Bureaucratic Influence Upon Canadian Policy Making
Janet A McDonald. 1994, ammended 2010.
Originally for Political Science 1F90, Brock University, St. Catharines, Ontario, Professor Bill Mattheson.
The Canadian civil service, in its increasing complexity, exerts significant political and policy influence in the effort to provide good government. Several factors play a part in its development.
Power Based on Knowledge
Bureaucracy is a structure of power based on knowledge. It is likely that seasoned senior servants have more influence in determining the direction of policy than a new house member might because of their vast knowledge tempered with experience.(1)
Along with the Cabinet, the bureaucracy coordinates the development and implementation of public policy.(2) It consists of the organizational hierarchy under the command of different Cabinet Ministers in their respective advisory boards(3), departments, central agencies, and Crown agencies which report to Cabinet ministers(4) to influence future decisions. Within the public service bureaucracy the more influential members in policy implementation and formation are the deputy ministers with their advisory and administrative roles(5).
The deputy ministers are key in a complementary partnership in policy development and administration(6) to ensure political decisions are implemented into government action(7) as they bridge the spheres of elected representatives and tenured public servants and as “administrative intermediaries between the government and the citizens”(8). Deputy ministers are expected to manage their respective departments. The elected ministers are to formulate rather than implement policy. They encourage the deputy ministers by this circumstance to focus on policy advice to help their minister while competing with other sources of advice. The deputy minister’s influence increases in this advisory position as attention to departmental management decreases (9).
Increased influence may actually impede effectiveness from a management perspective. This problem increases as deputies may be rotated among departments. Departmental specialists increase in influence as deputies rely on their departmental expertise. As the deputy minister becomes more out of touch with his or her department, viable (workable) policy advice is more difficult to provide (10). Influence is tempered by other bureaucrats (11).
The intermediary position is a two-way communication process in which the public servant implements policies as directed by the minister for the citizen. The citizen in turn interacts with the public servant who, through the policy implementation and the resulting effect with the citizenry, evaluates the process and establishes proposals for superiors to effect policy change. This is a channel of communication to access decision makers (12). The bureaucracy also gains preliminary advice and asssistance from special interest groups which assist in the method of implementation of decisions (13).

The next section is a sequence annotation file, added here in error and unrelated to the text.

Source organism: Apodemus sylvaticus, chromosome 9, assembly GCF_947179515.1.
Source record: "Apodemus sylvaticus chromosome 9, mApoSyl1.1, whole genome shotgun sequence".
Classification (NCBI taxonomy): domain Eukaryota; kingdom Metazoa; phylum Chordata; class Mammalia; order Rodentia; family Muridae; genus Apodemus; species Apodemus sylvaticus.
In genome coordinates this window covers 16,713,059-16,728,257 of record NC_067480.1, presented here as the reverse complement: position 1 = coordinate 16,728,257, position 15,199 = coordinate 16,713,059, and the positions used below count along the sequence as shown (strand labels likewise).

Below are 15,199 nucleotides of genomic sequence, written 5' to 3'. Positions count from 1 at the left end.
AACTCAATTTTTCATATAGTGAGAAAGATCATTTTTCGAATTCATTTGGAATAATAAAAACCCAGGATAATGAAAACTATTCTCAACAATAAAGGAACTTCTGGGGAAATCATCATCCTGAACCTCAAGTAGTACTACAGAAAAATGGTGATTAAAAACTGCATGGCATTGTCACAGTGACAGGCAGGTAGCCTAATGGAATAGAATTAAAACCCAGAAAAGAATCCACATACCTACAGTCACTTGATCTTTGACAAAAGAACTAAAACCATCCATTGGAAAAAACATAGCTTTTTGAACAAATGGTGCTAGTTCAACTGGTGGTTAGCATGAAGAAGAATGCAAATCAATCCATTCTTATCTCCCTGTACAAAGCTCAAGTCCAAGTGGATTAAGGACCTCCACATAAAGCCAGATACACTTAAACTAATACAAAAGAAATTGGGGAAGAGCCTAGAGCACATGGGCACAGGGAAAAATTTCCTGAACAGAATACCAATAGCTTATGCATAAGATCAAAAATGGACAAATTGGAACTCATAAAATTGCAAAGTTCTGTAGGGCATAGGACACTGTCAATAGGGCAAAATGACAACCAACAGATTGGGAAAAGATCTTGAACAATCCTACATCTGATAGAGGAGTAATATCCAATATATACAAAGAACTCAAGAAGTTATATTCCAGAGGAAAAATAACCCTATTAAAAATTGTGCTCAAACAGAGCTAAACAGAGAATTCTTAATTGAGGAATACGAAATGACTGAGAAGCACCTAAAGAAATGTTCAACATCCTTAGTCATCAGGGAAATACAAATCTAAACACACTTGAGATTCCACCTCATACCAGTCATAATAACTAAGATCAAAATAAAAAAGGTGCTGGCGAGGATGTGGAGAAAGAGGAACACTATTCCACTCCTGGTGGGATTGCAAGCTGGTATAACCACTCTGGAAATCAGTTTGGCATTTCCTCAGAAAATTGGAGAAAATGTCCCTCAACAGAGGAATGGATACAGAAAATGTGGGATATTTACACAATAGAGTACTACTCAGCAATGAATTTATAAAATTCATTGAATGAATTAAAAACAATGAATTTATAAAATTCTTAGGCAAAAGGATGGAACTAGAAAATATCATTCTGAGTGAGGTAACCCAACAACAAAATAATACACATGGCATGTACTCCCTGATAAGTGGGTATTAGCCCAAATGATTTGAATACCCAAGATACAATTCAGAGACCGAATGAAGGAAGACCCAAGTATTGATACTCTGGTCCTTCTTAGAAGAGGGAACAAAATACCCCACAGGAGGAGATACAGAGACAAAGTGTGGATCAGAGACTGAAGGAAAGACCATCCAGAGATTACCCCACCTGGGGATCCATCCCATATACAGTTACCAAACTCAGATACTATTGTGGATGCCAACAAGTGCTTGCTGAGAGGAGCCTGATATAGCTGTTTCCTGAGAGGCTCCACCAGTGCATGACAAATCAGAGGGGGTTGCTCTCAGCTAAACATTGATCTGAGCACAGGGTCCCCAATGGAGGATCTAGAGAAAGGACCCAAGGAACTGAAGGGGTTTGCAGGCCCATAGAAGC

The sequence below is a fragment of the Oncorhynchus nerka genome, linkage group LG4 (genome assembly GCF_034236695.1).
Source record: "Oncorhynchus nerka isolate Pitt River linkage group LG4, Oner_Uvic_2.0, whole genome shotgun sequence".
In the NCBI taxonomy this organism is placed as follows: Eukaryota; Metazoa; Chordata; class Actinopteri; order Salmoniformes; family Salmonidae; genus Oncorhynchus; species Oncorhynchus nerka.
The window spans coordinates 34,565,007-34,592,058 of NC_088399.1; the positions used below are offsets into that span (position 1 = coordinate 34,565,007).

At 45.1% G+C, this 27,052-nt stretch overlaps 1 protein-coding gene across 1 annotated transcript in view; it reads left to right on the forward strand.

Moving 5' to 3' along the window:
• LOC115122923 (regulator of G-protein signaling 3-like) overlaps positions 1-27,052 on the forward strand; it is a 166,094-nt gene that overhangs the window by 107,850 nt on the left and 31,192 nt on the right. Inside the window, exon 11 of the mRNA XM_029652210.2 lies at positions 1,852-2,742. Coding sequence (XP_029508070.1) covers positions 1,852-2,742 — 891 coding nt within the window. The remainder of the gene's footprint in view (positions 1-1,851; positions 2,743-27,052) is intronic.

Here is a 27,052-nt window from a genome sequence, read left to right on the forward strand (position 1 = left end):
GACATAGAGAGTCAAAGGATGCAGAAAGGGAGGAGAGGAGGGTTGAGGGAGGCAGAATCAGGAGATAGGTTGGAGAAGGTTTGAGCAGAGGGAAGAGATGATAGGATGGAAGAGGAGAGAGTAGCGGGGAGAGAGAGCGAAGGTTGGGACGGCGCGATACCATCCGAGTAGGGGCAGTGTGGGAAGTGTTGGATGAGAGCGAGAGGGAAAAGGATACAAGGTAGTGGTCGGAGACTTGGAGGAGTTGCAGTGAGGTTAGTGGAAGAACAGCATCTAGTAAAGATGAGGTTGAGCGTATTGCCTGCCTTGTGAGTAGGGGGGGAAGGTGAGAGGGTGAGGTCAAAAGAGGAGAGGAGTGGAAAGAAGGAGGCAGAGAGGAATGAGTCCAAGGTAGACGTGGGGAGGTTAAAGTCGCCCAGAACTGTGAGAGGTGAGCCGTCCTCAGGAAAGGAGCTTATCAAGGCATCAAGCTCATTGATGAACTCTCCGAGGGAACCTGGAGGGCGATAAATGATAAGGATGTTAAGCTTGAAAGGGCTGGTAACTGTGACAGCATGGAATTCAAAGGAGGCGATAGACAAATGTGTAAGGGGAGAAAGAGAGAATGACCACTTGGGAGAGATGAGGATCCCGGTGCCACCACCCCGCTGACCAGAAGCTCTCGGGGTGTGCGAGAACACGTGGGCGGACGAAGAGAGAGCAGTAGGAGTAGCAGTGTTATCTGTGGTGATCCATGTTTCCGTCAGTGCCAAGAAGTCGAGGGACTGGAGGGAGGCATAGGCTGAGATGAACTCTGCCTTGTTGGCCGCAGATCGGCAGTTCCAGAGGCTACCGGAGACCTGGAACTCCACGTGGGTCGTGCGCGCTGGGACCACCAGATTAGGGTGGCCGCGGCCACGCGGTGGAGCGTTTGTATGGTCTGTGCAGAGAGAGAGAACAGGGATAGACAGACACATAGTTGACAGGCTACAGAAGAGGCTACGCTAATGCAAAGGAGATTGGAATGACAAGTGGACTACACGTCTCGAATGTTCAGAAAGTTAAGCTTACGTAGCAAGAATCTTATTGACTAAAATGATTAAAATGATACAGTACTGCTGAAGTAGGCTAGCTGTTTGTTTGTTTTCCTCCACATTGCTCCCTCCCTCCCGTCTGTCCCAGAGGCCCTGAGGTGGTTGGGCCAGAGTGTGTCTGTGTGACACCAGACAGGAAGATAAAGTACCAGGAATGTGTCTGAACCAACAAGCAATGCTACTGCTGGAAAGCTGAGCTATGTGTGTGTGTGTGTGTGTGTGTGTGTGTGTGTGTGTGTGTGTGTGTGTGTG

The efficacy of implementing policy is a means of influencing policy in itself. If the bureaucracy does not implement or find the means to implement a policy, they can effectively squash the policy passed by parliament, legislature or municipal politicians (14). Latitude is given the bureaucrat in the specifics in implementation of a policy as a policy is passed by legislation in general terms. These discretionary powers enhance their policy role (15). Subtle shifts in political philosophy occur as practical means of implementation of the legislated ideal are made. This is not suprising since the 1962 Report of the Royal Commission on Government Organization (Glassco Commision) had as its major theme “let the managers manage”(16). This acknowledged the indispensibility of the public service and respect for the complexity of bureaucratic requirements that have developed specialization and coordination of the bureaucratic task which expands its political influence (17).
Even before the Glassco Commission, a dynamic shift in dependency upon the bureaucracy had begun. Prime Minister Pearson’s era saw the monopolizing of experts within the bureaucracy which precluded the need for building up political party research facilities. The policy platform of the 1957 general election was mainly created by civil servants (18). A close partnership of bureaucrats and Liberals ensued. The Conservative ministry under John Diefenbaker made no effort to break up the bureaucracy inspite of this previously close relationship with the Liberals. The bureaucracy was known to be indispensible and autonomous (19). Professional norms of public service were established guaranteeing continuity of service and influence (20).
In a management capacity, permanent public servants allow for continuity of administration. Such stability enables the ministers to answer for their departments (21).